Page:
To help save living creatures, using genes from extinct animals, Scientists from the Harvard University shall be soon with the Hybrid Elephant Mammoth without Tusks or reduced size Tusks. A new hybrid elephant-mammoth with no tusks could be in the pipeline for scientists, in a bid to stop poaching for ivory.
Creating a hybrid without, or with reduced-sized, tusks will also mean there is no incentive for poachers to kill the animal.
The team worked with the extinct mammoth's DNA, preserved in the frozen temperatures of the Arctic, to locate 44 genes that made mammoths more able to cope in the cold - in stark contrast to the elephant which prefers a warmer climate.
If the elephant can be made more able to withstand a harsh environment, it could move its habitat further north.
Scientists are hoping an artificial womb will be the key to growing a mammoth-elephant hybrid in a lab and potentially saving the elephant from extinction.
A team of researchers at Harvard University, led by renowned geneticist Professor George Church, say they have isolated and "resurrected" 44 genes from the woolly mammoth. Speaking at the Fourth International Vatican Conference in Vatican City, Church said researchers could use gene editing to create hybrid elephants capable of resisting cold temperatures.
"My goal is not to bring back the mammoth, it's to bring back mammoth genes and show that they work and that we have already done it," he said.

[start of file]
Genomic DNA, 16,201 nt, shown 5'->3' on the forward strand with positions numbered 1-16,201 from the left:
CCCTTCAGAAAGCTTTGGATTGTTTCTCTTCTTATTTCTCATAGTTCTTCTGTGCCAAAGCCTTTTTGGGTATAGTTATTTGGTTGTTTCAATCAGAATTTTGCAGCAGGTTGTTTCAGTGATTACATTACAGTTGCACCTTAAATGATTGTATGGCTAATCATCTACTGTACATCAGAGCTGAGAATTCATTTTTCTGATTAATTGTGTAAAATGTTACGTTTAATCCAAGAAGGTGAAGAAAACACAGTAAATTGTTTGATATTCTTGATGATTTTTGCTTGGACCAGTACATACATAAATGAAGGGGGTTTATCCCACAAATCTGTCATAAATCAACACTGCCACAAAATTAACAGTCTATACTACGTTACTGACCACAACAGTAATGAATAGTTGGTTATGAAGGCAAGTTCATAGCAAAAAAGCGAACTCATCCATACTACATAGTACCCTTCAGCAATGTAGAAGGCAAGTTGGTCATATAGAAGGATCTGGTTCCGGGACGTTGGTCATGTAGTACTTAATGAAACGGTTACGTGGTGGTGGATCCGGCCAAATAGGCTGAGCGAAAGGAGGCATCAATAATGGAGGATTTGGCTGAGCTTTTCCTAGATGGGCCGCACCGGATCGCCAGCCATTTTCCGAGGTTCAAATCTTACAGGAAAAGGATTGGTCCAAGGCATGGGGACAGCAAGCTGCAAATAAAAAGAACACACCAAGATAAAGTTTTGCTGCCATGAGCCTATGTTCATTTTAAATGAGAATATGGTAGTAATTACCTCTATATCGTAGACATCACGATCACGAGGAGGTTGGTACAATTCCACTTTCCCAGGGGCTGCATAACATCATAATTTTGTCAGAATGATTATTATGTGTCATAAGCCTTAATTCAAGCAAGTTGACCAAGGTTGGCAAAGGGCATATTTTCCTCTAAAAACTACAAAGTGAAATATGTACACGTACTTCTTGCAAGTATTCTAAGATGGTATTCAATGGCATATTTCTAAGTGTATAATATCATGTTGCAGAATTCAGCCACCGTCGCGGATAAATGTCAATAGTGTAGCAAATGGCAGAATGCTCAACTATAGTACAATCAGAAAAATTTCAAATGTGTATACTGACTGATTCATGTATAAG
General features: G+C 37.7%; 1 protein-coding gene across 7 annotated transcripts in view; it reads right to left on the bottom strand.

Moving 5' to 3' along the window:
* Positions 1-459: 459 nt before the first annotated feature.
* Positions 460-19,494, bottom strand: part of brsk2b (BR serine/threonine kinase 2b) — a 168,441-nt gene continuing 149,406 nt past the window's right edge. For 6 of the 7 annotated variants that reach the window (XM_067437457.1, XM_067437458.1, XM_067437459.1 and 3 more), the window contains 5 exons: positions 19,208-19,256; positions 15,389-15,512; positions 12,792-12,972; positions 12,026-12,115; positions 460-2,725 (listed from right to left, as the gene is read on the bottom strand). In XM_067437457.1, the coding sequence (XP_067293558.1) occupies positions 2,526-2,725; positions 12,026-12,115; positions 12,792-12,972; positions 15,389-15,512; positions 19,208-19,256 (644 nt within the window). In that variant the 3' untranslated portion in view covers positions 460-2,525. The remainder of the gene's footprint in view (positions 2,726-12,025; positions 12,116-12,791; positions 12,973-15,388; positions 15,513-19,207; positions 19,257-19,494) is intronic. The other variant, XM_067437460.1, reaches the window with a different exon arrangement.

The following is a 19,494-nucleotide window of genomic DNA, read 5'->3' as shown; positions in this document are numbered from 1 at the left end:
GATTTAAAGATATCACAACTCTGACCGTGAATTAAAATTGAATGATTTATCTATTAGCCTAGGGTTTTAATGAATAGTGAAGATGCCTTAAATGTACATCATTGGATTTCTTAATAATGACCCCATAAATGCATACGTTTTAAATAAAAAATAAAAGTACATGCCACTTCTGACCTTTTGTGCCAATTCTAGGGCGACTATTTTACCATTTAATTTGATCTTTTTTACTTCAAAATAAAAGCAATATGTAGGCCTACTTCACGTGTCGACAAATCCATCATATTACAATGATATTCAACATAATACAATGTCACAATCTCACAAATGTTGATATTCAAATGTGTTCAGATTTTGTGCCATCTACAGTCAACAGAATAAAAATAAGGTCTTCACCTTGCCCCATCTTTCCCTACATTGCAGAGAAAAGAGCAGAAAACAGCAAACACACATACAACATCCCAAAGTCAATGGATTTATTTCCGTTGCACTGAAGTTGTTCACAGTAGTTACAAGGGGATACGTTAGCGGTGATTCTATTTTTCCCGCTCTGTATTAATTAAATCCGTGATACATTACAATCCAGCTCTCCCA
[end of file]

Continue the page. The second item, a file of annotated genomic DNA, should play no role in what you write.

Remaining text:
But to grow an elephant embryo without harming adult female elephants, Church says his team needs to grow the embryo "in vitro in the lab." The hope is to create a "vascularised decidua" from stem cells -- uterine lining that has its own vascular structure of blood vessels to support life.
"We have one paper coming out which is a general method where we can turn stem cells into any tissue you want, and in this case we want decidua, which is the tissue into which the embryos implant, and we're trying to make a vacularized version of that."
While growing an entire mammoth-elephant in a lab might be a while off, Church said the structure "would be a good environment for initially a mouse embryo and then later larger mammals."
Krishi Jagran/New Delhi